Fat of the Land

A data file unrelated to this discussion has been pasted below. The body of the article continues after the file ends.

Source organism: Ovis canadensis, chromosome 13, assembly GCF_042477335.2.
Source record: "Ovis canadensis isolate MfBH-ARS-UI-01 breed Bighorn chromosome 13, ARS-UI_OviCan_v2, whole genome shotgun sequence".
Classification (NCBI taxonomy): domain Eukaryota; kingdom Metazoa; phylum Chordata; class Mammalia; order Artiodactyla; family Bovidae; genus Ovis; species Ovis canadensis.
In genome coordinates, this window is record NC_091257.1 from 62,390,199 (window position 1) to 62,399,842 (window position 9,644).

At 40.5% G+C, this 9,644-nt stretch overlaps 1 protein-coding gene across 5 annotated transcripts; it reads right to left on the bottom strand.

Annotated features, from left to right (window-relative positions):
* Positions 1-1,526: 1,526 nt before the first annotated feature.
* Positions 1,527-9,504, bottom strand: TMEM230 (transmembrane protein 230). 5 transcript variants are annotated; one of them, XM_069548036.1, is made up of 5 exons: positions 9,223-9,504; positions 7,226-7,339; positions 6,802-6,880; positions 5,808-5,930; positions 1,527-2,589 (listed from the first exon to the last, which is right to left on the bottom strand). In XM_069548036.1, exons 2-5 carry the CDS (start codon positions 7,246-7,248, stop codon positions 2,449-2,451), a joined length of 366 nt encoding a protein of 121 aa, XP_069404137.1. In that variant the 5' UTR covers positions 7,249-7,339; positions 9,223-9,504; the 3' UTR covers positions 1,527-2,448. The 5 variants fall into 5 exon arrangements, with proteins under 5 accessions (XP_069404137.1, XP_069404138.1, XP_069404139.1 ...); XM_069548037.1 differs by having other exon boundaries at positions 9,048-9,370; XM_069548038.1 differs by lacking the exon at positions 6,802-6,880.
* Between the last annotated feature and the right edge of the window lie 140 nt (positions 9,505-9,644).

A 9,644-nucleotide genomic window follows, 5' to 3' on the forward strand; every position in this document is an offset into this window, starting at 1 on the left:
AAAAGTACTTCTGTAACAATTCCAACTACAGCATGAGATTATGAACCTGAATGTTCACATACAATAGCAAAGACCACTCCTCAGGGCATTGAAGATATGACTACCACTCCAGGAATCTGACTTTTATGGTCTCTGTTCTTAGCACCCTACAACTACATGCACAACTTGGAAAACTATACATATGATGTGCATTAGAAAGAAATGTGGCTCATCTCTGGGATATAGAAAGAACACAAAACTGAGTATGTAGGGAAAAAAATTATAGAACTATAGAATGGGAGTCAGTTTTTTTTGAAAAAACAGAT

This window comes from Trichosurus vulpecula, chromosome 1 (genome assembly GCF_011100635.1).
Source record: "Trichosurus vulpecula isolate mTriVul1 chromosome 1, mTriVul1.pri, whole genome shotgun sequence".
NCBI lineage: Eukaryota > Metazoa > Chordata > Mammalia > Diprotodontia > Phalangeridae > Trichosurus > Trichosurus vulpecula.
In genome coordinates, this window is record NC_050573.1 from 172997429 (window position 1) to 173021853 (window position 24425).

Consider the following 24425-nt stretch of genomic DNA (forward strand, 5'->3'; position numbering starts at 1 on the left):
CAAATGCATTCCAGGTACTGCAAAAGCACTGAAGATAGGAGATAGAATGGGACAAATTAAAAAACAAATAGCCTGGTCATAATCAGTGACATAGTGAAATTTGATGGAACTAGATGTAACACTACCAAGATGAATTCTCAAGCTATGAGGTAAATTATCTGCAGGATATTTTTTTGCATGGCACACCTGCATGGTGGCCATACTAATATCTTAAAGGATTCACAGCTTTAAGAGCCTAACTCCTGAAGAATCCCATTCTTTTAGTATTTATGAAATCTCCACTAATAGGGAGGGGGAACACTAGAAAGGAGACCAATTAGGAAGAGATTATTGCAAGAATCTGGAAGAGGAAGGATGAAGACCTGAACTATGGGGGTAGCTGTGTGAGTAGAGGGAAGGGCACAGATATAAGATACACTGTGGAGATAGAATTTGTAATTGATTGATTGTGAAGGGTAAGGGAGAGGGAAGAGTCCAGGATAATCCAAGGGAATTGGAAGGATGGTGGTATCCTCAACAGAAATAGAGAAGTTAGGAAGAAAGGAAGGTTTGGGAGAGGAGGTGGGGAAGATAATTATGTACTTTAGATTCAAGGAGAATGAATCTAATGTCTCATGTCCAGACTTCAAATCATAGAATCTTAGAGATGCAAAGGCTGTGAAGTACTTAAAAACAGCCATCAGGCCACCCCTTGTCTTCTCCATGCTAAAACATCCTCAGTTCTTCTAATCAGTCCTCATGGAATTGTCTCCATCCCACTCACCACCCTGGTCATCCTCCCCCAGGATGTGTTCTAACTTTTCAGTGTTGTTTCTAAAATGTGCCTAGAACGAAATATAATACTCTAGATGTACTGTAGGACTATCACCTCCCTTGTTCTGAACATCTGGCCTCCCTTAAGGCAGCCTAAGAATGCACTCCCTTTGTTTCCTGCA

It is perhaps an obvious point to make that the more densely we construct our cities, the more amenities there will be in close proximity. Amenity uses tend to be located at ground floor level. Hence, on the face of it, there is double the commercial justification for ground floor coverage of say retail uses, when there is double the density of residential above. The result – a shorter walk to the greengrocer. Less intuitive, given this shorter walking distance is, according to a new study by Oxford University and the University of Hong Kong, that people living in dense urban areas are less likely to be obese. The translation is of course that beyond a certain distance, people don’t walk further – they get in the car. The least healthy density was found to be at 1,800 dwellings per sq km, with a linear reduction in BMI arising from greater density from that point up. From a policy perspective, the report suggests that increased planning density is, therefore, a potential ‘upstream-level public health intervention’.